AIM: start



SUN, 07 OCT 2001 22:55:55 GMT

Montenegrin Refugees: Back Home - By Force

Although Montenegro has given shelter to a great number of refugees and misplaced persons from all over former Yugoslavia, the state has failed to attend to its own citizens forced to leave their homes

AIM Podgorica, September 25, 2001

Conflicts in Croatia, Bosnia and in Kosovo have resulted in a number of exodus, creating a new social class - the refugees. Still, in ex-Yugoslavia and Montenegro alike, little is known about those who, for fear of war and violence, left their homes fleeing Montenegro itself.

According to the estimates of the local municipal authorities, in the course of the conflict in Kosovo and NATO strikes on Yugoslavia, 3 500 Montenegrin citizens, for the most part Moslem villagers from the region of Bihor in the north of the country, found shelter in Luxembourg. Whether due to numerous problems springing from the sudden influx of other refugees at the time or, because Moslems from the north of the country were not considered to be a concern of the Montenegrin state - the plight of these people went by unnoticed.

Having provided for them for two years, the Luxembourg authorities which have temporarily sheltered the bulk of these refugees have recently decided to send them back to Montenegro. By force, if need be. A few months ago, as agreed with the Montenegrin state officials, the Luxembourg government promised financial help to all Montenegrin citizens of age who have fled Montenegro in 1999, if they decide to go back. They were offered 10 thousand DM, 2 500 DM being handed out in the form of a grant. Unlike the toilsome repatriation process involving refugees from countries set up following the disintegration of former Yugoslavia, this one was expected to go along smoothly. Luxembourg authorities were willing to help, the Montenegrin state agreed to cooperate, the returnees were not threatened by any form of conflict or violence. Nevertheless, merely a hundred or so Montenegrin refugees chose to return. Others, although lacking valid documents allowing them to stay on in Luxembourg, refrained from rushing back home. Realizing that things would not go as planned, Luxembourg authorities resorted to tougher measures: seven individuals were deported to Podgorica on a special flight to the Montenegrin capital.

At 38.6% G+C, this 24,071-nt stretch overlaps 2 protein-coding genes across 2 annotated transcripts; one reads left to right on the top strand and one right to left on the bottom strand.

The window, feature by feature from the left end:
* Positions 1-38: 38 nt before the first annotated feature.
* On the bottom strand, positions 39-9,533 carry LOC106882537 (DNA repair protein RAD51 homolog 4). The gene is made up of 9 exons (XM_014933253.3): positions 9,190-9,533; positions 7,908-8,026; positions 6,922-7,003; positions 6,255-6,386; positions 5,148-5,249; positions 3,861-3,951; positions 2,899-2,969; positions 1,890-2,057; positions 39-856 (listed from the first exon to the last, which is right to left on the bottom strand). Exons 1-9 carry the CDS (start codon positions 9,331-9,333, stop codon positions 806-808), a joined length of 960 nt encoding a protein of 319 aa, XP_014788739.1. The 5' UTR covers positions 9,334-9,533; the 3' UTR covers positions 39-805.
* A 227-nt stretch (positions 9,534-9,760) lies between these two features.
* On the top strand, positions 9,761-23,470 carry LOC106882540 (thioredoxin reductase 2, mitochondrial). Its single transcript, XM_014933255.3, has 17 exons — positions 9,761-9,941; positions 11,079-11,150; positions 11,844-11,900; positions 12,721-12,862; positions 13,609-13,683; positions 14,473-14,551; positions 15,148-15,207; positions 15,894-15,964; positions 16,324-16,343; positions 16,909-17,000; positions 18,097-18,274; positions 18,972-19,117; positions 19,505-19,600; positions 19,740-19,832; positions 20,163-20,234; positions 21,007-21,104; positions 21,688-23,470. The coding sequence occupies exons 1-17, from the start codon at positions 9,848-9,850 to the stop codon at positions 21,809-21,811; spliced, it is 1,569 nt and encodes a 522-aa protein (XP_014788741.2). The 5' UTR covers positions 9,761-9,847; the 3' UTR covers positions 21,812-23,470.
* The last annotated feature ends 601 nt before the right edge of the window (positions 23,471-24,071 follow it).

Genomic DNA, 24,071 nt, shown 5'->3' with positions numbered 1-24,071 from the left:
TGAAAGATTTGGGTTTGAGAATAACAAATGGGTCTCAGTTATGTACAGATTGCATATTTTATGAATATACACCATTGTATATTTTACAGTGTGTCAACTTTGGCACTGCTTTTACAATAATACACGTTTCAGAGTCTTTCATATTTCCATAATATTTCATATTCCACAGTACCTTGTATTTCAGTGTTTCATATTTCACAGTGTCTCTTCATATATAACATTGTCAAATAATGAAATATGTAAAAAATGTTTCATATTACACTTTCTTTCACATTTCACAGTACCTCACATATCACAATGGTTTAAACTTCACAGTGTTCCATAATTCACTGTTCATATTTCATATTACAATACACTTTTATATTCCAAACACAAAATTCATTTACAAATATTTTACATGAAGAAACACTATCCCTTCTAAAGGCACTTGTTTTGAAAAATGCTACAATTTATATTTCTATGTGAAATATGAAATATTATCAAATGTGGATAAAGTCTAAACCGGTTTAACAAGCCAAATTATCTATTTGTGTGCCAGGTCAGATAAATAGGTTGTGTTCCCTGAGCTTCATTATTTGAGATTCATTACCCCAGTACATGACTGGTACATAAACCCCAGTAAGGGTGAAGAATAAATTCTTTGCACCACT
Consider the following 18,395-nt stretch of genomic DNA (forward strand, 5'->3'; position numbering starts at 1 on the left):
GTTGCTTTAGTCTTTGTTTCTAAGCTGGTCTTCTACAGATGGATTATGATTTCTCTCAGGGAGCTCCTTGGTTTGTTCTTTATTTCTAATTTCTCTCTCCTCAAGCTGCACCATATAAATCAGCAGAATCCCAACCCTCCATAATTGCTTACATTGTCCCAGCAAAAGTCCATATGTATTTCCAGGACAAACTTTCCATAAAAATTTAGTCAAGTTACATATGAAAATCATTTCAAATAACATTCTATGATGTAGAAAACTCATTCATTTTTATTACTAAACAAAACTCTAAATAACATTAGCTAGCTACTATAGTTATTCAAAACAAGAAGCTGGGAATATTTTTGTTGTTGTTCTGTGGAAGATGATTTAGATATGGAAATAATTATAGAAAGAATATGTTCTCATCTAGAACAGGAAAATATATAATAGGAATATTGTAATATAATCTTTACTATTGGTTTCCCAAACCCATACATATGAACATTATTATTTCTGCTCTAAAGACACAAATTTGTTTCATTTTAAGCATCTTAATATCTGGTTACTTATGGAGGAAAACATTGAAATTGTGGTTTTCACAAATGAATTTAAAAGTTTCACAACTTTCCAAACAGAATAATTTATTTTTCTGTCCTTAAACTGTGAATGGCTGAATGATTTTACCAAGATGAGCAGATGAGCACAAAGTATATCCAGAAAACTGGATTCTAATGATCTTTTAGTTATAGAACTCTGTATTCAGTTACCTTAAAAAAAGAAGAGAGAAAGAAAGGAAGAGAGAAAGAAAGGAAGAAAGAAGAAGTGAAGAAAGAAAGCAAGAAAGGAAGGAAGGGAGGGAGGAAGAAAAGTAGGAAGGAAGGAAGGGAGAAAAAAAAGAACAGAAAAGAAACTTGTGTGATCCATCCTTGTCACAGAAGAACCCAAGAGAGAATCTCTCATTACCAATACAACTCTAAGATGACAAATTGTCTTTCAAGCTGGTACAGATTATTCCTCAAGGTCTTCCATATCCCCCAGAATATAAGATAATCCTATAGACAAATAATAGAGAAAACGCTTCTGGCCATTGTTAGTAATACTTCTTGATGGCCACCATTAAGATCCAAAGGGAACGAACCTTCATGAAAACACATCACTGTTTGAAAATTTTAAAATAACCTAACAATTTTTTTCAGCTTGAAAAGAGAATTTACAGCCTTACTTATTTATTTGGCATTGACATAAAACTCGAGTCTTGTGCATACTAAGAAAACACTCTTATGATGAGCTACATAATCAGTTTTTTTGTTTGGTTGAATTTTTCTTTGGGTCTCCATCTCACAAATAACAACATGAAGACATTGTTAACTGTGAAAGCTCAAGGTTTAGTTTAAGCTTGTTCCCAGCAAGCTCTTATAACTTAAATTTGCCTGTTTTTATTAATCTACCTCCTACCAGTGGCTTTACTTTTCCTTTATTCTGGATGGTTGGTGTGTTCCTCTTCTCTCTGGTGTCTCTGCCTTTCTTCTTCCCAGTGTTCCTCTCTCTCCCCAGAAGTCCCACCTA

In response to this, the Berane based office of the international relief organization Karitas sounded alarm: "Our organization is firmly opposed to all forms of forced repatriation", says Pascal Arnold, the CEO of the Berane Karitas office. Instead, in an attempt to ward off the forced expulsion carried out by the Luxembourg authorities, Arnold’s staff is encouraging those willing to return of their own free will. A number of NGO based in Montenegro, such as SOS and the Helsinki Human Rights Committee, were stirred to action... Not the Montenegrin government, seemingly set on keeping aloof.

But, perhaps, that is precisely where the problem lies: does the Montenegrin government care about those among its citizens who have fled the country in fear of war and affliction? For, if the whole truth is to be said, the said exodus is certainly not unique. Eight years ago, the villagers of Bukovica near Pljevlja were forced to leave their homes following a massacre committed by Republika Srpska forces. Up to now, none of the refugees have returned, nor would they have had where to come back to if they did. After the attacks of the RS special units, their homes were robbed and reduced to rubble.